Archived - Open Letter - CBC/Radio-Canada: An essential institution - Graham Fraser
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FOR IMMEDIATE RELEASE
Ottawa, December 13, 2011
Rudy Desjardins is not a household name from coast to coast in Canada, in either English or French. Neither is Marie-Christine Gagnon or Susan Campbell. But in Alberta, Manitoba and small communities across Quebec, they are critical to the vitality of the audiences they serve. They are familiar daily voices for families in communities that rarely hear their language spoken in public. In addition to their jobs as radio and television hosts, they appear regularly at community festivals and preside over the annual meetings of local organizations. They are local heroes: crucial players in the French-speaking and English-speaking communities of Canada.
A debate is now underway in Ottawa about the role of Canada’s public broadcaster, CBC/Radio-Canada: its transparency, its accountability, its cost. Some private broadcasters—and some parliamentarians—have argued that it represents unfair competition.
In this debate, there has been little or no mention of the critical role that CBC/Radio-Canada plays in supporting and promoting French-language culture in general, and official language communities, both French-speaking and English-speaking, in particular. It also provides an invaluable way for immigrants to Canada to understand their new country.
For those who hear their mother tongue spoken every day, and have it available at virtually every spot on the dial, it is difficult to imagine the isolation that can be felt when it is not possible to hear your language spoken in public. I lived in Québec City for seven years, and while it was a wonderful experience in many ways, CBC radio and CBC television provided a critical lifeline and connection to the small but vital English-speaking communities across Quebec. Similarly, driving across Saskatchewan, I was thrilled to hear a discussion on Radio-Canada in French.
In some Canadian cities and towns, private television and private radio do remarkable jobs in serving their communities in the majority language. But, with the exception of Montréal and some Ontario communities, where Franco-Ontarians can listen to private stations in Gatineau and Northern Ontario and English Montrealers are numerous enough to support English stations, private broadcasters do not focus on serving official language communities. This is understandable: they are small, scattered across a wide territory and do not fit neatly into commercial business models. Official language community radio functions very well in some markets, but faces limitations inherent to its mandate and resources.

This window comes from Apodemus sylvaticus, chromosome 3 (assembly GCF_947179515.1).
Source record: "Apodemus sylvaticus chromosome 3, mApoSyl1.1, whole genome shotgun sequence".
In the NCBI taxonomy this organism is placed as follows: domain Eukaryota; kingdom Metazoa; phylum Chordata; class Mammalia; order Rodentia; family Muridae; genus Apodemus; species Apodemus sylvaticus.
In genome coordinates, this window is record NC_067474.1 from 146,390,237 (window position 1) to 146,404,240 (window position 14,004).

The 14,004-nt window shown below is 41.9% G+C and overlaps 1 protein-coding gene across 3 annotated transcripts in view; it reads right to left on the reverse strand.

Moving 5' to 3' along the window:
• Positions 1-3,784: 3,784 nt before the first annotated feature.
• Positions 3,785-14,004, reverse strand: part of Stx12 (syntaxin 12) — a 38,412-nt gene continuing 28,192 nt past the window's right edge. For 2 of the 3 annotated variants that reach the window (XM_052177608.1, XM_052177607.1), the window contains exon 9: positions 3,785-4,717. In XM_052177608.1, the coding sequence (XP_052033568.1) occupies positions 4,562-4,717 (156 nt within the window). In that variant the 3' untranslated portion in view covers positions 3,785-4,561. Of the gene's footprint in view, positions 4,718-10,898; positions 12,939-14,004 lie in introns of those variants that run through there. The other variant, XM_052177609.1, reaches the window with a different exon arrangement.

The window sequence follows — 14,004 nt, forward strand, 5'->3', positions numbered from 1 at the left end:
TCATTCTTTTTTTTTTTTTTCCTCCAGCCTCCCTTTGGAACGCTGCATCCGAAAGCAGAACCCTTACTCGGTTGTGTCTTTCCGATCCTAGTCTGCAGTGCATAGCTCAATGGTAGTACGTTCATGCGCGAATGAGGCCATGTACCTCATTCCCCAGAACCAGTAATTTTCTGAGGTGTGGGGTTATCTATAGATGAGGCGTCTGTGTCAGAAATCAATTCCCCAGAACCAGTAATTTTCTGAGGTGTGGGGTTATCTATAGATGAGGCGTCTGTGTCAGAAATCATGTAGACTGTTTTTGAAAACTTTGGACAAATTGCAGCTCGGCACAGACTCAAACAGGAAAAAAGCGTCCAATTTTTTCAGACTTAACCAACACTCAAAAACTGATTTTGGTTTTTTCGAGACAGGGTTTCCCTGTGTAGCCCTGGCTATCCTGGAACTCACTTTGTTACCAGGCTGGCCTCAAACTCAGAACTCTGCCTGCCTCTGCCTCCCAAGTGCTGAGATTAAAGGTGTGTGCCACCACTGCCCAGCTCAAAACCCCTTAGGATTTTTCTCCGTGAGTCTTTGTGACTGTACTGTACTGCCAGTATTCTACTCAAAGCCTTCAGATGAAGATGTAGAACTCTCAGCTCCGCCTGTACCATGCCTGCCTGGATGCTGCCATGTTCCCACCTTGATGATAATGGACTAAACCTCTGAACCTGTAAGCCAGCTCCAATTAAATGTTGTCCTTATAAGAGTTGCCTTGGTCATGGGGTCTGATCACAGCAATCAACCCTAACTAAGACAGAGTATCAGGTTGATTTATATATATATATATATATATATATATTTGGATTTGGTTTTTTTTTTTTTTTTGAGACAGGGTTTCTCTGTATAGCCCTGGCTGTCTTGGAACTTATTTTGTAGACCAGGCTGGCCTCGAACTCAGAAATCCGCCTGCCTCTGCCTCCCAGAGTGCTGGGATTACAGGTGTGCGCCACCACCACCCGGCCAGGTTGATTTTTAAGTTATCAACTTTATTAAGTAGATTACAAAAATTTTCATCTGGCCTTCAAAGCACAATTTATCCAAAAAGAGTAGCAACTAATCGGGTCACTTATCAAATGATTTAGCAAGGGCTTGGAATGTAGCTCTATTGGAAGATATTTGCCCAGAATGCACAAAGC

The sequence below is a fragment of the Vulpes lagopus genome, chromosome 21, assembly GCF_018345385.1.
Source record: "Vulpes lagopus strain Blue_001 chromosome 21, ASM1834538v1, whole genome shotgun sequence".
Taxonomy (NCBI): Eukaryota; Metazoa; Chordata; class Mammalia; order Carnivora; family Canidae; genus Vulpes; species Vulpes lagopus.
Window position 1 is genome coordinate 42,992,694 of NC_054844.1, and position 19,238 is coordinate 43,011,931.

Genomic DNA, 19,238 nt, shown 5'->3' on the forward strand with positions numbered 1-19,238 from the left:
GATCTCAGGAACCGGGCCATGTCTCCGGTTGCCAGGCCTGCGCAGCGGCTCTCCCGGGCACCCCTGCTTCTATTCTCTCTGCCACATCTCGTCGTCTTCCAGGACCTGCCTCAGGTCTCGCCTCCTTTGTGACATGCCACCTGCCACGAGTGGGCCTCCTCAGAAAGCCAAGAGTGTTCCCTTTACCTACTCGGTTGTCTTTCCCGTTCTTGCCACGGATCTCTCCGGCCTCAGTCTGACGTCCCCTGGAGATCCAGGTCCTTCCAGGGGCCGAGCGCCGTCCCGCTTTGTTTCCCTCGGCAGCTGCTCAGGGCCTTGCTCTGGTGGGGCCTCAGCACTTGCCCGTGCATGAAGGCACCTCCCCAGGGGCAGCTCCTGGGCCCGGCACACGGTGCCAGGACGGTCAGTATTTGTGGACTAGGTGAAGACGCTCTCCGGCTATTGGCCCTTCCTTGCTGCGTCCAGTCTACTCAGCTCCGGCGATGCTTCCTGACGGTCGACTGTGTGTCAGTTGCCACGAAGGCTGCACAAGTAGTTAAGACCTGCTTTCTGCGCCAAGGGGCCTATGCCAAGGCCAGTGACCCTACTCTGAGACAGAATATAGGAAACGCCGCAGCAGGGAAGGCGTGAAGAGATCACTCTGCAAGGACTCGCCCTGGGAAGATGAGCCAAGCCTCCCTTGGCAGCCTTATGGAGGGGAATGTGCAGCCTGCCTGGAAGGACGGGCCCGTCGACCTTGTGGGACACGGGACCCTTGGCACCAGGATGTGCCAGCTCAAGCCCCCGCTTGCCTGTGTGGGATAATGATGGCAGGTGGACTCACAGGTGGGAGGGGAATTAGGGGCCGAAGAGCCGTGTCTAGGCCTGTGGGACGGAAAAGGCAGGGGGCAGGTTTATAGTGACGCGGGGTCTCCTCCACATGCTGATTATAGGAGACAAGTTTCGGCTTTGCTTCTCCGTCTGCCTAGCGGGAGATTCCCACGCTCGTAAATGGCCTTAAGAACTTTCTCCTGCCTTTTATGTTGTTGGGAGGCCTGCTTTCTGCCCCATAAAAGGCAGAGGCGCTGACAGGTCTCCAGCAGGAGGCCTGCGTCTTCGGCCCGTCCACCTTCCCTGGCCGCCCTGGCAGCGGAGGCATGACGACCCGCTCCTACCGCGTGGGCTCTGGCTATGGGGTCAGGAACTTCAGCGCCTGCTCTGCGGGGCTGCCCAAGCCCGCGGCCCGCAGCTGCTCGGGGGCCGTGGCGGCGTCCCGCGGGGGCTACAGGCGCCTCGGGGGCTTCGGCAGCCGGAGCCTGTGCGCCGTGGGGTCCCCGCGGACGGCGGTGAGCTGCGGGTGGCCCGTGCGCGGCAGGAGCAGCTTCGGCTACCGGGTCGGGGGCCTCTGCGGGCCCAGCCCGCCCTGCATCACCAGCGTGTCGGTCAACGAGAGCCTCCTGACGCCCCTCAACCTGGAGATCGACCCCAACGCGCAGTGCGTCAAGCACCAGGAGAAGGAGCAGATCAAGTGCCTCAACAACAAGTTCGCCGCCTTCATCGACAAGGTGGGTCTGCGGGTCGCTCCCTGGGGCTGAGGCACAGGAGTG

We were all reminded of the limited reach of private broadcasters before the Vancouver 2010 Olympic Winter Games, when it became clear that had the parliamentary station CPAC not been available, it would have been impossible for private television to broadcast the Games in French across the country. Thanks to the CRTC, Rogers and CPAC—and the fact that Parliament was not sitting—the Games were available in both languages from coast to coast to coast.
Similarly, French-language private television does very little to report on Canada outside Quebec, or on the rest of the world. In fact, TVA is now asking the CRTC to reduce its requirement for Canadian programming. A diminished CBC/Radio-Canada would deprive Francophones of a crucial window, not only on the country, but on the globe.
As Commissioner of Official Languages, I have an ongoing disagreement with CBC/Radio-Canada about the nature of some of the corporation’s obligations to official language communities. Ultimately, the courts will decide which of our positions is correct.
But let there be no misunderstanding here. CBC/Radio-Canada is an essential part of the lifeblood of official language communities in Canada. It provides a service to these communities that no private broadcaster is willing or able to replace.
There are relatively few institutions that unify this country and provide services in both languages in virtually every part of Canada. CBC/Radio-Canada does that, and provides service in eight aboriginal languages as well.
It is no coincidence that some of the best-known international theorists on communications and cultural diversity—Harold Innes, Marshall McLuhan and Charles Taylor come to mind—are Canadian. Communications and cultural interaction are part of the fibre of this country. It would be a terrible shame if, during the 75th anniversary of Canada’s public broadcaster, CBC/Radio-Canada’s role in linking the language communities of the country together were weakened and undermined.
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